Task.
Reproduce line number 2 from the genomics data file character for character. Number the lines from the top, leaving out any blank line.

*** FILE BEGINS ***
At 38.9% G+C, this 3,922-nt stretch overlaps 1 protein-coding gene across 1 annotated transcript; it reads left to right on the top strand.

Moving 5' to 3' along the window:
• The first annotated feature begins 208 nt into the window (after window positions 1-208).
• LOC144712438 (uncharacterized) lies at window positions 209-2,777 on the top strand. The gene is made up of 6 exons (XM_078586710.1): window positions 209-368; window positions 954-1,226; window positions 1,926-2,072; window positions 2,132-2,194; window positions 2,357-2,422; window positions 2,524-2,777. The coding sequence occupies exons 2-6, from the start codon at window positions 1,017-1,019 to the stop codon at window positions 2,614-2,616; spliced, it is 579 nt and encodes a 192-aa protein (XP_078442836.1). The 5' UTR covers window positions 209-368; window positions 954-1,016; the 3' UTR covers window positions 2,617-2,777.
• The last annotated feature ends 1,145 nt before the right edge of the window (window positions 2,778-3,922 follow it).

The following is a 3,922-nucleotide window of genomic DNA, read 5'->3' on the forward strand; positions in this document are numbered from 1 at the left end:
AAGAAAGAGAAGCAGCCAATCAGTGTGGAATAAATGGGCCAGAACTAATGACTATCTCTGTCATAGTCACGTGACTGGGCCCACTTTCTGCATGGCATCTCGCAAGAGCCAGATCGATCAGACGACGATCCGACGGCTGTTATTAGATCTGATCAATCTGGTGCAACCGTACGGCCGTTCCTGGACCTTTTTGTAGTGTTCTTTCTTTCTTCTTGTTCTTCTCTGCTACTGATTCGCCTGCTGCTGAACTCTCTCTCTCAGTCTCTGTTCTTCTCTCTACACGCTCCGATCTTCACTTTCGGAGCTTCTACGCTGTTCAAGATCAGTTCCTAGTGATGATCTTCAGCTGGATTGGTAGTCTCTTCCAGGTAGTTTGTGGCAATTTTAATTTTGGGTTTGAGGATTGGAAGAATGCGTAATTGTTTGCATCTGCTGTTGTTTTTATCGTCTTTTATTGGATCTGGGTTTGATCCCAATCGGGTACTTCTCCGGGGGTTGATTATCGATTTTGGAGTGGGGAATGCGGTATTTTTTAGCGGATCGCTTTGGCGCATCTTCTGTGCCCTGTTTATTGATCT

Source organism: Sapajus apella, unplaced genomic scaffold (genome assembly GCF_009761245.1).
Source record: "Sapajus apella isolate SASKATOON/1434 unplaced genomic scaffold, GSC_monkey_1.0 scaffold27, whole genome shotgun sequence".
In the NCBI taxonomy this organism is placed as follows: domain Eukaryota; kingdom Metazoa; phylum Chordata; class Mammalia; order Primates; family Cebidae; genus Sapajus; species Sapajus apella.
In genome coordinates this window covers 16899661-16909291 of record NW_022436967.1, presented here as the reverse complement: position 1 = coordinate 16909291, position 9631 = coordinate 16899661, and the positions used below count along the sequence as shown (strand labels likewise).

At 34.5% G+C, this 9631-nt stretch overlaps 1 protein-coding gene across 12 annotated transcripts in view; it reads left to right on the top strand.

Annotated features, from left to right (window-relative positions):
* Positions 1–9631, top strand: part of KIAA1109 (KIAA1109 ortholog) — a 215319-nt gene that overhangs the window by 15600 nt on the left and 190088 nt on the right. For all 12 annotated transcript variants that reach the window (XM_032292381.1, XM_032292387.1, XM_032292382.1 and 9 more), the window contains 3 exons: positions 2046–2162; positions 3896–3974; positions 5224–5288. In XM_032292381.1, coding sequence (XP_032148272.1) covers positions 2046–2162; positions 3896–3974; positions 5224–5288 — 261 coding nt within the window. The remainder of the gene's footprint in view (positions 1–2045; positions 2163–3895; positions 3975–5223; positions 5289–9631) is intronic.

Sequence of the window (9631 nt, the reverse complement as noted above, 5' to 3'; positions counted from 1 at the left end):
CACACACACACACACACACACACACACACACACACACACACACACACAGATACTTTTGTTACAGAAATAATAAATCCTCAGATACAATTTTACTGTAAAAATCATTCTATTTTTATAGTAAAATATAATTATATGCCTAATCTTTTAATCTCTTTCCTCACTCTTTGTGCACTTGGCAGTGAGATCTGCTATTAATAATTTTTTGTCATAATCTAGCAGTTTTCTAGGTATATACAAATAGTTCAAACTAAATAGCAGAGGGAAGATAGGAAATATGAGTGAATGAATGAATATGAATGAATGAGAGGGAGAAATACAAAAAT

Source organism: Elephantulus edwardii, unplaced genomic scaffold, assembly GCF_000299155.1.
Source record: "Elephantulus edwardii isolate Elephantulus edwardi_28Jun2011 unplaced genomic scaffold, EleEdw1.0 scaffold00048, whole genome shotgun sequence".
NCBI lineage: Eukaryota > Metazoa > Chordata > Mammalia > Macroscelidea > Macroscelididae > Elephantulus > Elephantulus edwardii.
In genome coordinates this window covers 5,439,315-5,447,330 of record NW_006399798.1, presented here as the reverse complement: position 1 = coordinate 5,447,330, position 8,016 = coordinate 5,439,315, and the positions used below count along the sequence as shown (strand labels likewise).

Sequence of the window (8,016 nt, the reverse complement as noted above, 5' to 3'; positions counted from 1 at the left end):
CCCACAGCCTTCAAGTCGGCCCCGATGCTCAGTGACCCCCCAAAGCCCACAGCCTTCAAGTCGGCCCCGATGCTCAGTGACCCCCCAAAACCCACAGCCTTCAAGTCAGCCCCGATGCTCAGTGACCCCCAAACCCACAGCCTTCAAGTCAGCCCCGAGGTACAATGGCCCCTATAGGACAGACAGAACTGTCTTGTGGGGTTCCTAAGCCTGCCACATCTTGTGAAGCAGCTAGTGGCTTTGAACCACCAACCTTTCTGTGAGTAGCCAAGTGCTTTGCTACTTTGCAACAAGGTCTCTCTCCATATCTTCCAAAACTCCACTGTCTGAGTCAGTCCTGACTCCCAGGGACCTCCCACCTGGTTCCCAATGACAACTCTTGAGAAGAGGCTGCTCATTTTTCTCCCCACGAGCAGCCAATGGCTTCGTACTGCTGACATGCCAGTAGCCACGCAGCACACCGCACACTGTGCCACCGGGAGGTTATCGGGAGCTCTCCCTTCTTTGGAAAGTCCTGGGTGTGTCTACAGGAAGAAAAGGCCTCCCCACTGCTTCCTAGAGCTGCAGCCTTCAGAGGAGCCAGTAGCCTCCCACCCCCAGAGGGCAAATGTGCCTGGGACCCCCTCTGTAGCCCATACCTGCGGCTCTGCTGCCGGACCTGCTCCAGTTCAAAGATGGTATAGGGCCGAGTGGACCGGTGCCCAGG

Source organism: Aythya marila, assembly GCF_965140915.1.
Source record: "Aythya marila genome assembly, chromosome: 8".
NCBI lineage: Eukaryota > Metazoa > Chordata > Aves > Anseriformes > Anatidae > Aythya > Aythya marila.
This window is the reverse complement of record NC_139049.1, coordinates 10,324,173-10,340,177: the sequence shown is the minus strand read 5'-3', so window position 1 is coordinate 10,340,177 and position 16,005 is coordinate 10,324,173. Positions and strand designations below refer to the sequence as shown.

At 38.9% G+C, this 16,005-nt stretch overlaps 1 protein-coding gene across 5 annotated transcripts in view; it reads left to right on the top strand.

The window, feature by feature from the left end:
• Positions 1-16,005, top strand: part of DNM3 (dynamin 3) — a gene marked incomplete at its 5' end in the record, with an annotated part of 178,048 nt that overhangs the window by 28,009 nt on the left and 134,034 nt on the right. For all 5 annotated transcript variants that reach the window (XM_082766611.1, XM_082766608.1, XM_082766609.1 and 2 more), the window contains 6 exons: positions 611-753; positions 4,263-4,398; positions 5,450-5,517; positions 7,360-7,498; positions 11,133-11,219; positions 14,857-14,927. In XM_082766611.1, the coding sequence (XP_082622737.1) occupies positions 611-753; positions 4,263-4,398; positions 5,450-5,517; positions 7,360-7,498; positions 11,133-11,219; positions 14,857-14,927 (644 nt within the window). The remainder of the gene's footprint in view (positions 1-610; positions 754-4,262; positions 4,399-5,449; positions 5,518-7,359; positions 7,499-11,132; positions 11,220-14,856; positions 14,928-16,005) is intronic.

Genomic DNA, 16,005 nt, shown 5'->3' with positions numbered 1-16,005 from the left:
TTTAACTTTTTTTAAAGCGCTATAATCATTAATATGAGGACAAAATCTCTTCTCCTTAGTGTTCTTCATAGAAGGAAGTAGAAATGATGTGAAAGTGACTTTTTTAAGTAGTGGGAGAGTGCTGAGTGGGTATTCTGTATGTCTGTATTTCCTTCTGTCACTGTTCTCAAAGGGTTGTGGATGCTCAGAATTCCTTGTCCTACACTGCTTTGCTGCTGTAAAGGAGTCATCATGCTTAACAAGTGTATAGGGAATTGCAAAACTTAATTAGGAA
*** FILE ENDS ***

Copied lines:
Moving 5' to 3' along the window: